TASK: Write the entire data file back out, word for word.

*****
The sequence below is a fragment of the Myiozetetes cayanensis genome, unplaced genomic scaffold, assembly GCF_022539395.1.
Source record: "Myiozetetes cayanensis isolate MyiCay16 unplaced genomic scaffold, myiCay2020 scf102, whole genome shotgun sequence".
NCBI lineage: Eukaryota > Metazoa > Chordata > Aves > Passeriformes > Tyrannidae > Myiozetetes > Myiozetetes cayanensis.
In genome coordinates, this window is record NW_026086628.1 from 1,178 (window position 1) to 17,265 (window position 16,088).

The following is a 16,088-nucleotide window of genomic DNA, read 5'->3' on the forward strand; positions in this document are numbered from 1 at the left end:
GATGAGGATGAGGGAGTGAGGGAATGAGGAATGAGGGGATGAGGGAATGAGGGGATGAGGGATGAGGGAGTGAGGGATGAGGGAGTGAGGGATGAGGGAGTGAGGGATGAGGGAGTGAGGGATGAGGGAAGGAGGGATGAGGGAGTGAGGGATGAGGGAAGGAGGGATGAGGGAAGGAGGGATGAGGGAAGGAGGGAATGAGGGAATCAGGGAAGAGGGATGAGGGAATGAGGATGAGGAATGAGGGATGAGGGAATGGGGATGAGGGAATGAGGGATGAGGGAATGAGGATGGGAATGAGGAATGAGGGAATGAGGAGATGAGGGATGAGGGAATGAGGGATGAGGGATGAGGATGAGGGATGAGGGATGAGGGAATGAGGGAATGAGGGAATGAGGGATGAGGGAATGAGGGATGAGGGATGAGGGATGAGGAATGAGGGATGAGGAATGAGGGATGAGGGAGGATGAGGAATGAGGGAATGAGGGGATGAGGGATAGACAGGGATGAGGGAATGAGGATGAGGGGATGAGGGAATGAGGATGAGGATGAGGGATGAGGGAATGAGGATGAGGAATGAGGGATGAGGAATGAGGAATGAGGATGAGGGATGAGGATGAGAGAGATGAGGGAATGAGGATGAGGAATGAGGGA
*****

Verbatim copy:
The sequence below is a fragment of the Myiozetetes cayanensis genome, unplaced genomic scaffold, assembly GCF_022539395.1.
Source record: "Myiozetetes cayanensis isolate MyiCay16 unplaced genomic scaffold, myiCay2020 scf102, whole genome shotgun sequence".
NCBI lineage: Eukaryota > Metazoa > Chordata > Aves > Passeriformes > Tyrannidae > Myiozetetes > Myiozetetes cayanensis.
In genome coordinates, this window is record NW_026086628.1 from 1,178 (window position 1) to 17,265 (window position 16,088).

The following is a 16,088-nucleotide window of genomic DNA, read 5'->3' on the forward strand; positions in this document are numbered from 1 at the left end:
GATGAGGATGAGGGAGTGAGGGAATGAGGAATGAGGGGATGAGGGAATGAGGGGATGAGGGATGAGGGAGTGAGGGATGAGGGAGTGAGGGATGAGGGAGTGAGGGATGAGGGAGTGAGGGATGAGGGAAGGAGGGATGAGGGAGTGAGGGATGAGGGAAGGAGGGATGAGGGAAGGAGGGATGAGGGAAGGAGGGAATGAGGGAATCAGGGAAGAGGGATGAGGGAATGAGGATGAGGAATGAGGGATGAGGGAATGGGGATGAGGGAATGAGGGATGAGGGAATGAGGATGGGAATGAGGAATGAGGGAATGAGGAGATGAGGGATGAGGGAATGAGGGATGAGGGATGAGGATGAGGGATGAGGGATGAGGGAATGAGGGAATGAGGGAATGAGGGATGAGGGAATGAGGGATGAGGGATGAGGGATGAGGAATGAGGGATGAGGAATGAGGGATGAGGGAGGATGAGGAATGAGGGAATGAGGGGATGAGGGATAGACAGGGATGAGGGAATGAGGATGAGGGGATGAGGGAATGAGGATGAGGATGAGGGATGAGGGAATGAGGATGAGGAATGAGGGATGAGGAATGAGGAATGAGGATGAGGGATGAGGATGAGAGAGATGAGGGAATGAGGATGAGGAATGAGGGA